'Vital' Okehampton to Exeter rail route to restart daily services after 49 years

Image source, Daniel Clark
Image caption, Work on the "vital scheme" is due to start in April with £40m of central funding announced in the budget

Daily rail services are to restart between Okehampton and Exeter for the first time in nearly 50 years.

December has been pencilled in for the resumption of regular passenger services on the 14 mile (23km) route.

Regular services were withdrawn in 1972, although the route has been used on Sundays in the summer since 1997.

Transport Secretary Grant Shapps called re-opening the picturesque route a "milestone moment in our efforts to restore our railways".

Network Rail is working with Great Western Railway to deliver the service with trains running every two hours, seven days a week.

Image source, Daniel Clark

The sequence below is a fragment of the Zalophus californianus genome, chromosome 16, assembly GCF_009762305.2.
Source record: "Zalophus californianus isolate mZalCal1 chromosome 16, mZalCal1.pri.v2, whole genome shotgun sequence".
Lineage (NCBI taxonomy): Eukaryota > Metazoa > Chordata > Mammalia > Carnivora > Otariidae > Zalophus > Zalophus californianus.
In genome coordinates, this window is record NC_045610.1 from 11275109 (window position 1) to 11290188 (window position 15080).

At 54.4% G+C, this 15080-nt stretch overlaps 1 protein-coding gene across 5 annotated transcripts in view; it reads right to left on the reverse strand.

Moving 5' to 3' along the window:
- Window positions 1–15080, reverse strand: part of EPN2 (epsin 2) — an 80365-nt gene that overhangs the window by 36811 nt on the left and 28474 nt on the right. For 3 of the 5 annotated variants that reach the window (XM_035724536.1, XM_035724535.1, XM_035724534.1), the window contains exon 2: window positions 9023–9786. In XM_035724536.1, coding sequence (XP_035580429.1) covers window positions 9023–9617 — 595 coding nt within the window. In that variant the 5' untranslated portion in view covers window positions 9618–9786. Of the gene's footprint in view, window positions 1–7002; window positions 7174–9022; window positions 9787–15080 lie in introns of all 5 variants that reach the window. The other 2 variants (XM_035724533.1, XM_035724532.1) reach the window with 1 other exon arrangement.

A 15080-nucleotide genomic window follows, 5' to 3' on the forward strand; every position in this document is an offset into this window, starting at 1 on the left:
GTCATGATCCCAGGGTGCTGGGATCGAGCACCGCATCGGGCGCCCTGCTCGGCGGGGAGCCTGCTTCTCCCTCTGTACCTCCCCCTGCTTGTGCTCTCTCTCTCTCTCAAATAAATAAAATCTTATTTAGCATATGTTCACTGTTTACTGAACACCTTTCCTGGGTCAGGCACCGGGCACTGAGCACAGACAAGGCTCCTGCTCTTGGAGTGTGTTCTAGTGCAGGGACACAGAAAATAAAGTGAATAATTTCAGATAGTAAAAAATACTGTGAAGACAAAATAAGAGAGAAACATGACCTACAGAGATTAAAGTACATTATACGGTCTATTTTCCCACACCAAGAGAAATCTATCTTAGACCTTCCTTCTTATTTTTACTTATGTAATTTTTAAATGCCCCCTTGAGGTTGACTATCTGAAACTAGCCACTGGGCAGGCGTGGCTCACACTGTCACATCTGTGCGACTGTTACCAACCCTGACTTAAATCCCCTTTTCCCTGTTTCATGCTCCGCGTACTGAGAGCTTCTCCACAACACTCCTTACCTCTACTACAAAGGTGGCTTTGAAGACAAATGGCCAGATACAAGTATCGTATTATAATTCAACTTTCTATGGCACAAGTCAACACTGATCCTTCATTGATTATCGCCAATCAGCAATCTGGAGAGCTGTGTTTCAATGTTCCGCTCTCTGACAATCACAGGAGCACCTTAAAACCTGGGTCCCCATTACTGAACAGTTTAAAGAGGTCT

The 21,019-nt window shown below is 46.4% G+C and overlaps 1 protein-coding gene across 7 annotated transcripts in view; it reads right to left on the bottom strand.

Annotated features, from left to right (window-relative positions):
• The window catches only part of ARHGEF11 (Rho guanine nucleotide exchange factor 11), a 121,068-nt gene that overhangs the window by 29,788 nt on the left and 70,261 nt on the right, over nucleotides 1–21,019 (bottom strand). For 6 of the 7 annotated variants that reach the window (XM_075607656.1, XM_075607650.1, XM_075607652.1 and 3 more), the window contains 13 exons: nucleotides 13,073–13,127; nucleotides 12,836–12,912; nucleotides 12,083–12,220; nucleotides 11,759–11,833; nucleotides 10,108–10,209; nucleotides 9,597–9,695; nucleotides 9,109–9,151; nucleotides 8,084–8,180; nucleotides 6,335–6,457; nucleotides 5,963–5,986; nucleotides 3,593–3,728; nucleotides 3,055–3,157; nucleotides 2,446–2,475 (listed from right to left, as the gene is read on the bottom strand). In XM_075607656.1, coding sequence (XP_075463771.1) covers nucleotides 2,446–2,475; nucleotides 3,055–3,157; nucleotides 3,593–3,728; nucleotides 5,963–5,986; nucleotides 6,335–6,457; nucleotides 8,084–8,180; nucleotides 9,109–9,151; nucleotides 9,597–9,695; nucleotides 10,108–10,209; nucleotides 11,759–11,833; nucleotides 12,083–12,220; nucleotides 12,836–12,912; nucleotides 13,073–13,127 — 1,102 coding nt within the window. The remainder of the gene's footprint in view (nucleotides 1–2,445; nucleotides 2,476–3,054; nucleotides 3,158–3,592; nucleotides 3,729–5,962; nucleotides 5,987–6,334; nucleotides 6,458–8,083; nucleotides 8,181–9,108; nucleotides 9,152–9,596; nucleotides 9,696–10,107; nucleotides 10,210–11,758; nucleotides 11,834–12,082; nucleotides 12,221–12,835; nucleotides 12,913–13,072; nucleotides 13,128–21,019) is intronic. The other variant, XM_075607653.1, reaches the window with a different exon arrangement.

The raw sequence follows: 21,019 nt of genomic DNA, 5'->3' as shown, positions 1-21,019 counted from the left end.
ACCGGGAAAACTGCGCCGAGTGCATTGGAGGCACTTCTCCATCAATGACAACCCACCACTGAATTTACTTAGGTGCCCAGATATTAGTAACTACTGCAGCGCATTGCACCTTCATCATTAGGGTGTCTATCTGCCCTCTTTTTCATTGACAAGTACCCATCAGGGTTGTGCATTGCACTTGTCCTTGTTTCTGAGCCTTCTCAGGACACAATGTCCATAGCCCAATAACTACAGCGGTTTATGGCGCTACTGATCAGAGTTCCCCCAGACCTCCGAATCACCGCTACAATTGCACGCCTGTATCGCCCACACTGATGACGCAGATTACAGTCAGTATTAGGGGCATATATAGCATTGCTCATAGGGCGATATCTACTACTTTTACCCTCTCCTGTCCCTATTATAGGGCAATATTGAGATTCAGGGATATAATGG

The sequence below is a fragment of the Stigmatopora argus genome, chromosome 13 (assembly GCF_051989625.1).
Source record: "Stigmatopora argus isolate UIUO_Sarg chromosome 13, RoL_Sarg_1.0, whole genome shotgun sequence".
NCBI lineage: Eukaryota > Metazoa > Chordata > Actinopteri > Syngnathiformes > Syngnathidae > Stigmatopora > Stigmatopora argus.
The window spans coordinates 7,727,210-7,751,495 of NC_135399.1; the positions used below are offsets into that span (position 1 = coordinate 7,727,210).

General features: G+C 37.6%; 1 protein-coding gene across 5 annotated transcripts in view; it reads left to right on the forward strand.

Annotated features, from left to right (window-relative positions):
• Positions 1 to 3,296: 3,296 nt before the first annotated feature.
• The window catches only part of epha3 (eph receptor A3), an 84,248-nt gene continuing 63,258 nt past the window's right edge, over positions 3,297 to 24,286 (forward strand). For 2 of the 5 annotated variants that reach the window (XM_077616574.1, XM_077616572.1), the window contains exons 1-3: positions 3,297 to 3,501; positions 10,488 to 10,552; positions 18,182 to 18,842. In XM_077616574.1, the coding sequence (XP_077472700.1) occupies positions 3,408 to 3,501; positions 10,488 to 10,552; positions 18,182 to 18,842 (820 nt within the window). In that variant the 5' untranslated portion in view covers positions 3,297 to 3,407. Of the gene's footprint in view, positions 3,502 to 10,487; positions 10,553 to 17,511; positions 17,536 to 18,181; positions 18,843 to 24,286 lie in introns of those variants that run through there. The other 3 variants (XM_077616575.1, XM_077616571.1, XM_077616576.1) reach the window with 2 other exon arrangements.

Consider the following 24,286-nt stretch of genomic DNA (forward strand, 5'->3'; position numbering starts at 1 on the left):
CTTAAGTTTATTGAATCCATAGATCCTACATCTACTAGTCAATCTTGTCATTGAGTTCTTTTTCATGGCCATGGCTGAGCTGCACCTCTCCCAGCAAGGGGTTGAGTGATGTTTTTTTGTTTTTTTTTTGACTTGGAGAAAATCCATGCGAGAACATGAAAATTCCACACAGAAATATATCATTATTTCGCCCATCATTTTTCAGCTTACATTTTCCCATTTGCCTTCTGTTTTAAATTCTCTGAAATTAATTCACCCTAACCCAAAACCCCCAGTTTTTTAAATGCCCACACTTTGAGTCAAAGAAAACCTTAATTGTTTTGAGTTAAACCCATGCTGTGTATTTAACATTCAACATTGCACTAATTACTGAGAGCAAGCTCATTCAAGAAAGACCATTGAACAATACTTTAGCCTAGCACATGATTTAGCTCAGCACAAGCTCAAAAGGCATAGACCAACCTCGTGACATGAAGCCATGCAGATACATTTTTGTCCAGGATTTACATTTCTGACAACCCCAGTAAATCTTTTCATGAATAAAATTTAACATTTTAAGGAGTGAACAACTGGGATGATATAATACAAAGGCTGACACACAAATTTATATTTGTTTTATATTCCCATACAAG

Image caption, The daily service could help reduce congestion on the A30 and be faster than travelling by car

Funding for the service, which could become hourly in 2022, is part of the Department for Transport's Restoring your Railway initiative, said the Local Democracy Reporting Service (LDRS).

Mel Stride, Conservative MP for Central Devon, said he was "delighted" that the "vital scheme" was going ahead.

Dr Michael Ireland, from campaigners OkeRail said it was "really important" for the "whole of the region out to Holsworthy and Bude" and was "incredible news for tourism, for the economy, and for education and leisure".

The move has given increased vigour to backers of a route connecting Okehampton with Tavistock and Plymouth.

Devon County Council has submitted two further bids as part of the Restoring Your Railway Fund to the section between Bere Alston and Tavistock, and the section between Tavistock and Okehampton.

Follow BBC News South West on Twitter, Facebook and Instagram. Send your story ideas to spotlight@bbc.co.uk.

More on this story

Related Internet Links

The BBC is not responsible for the content of external sites.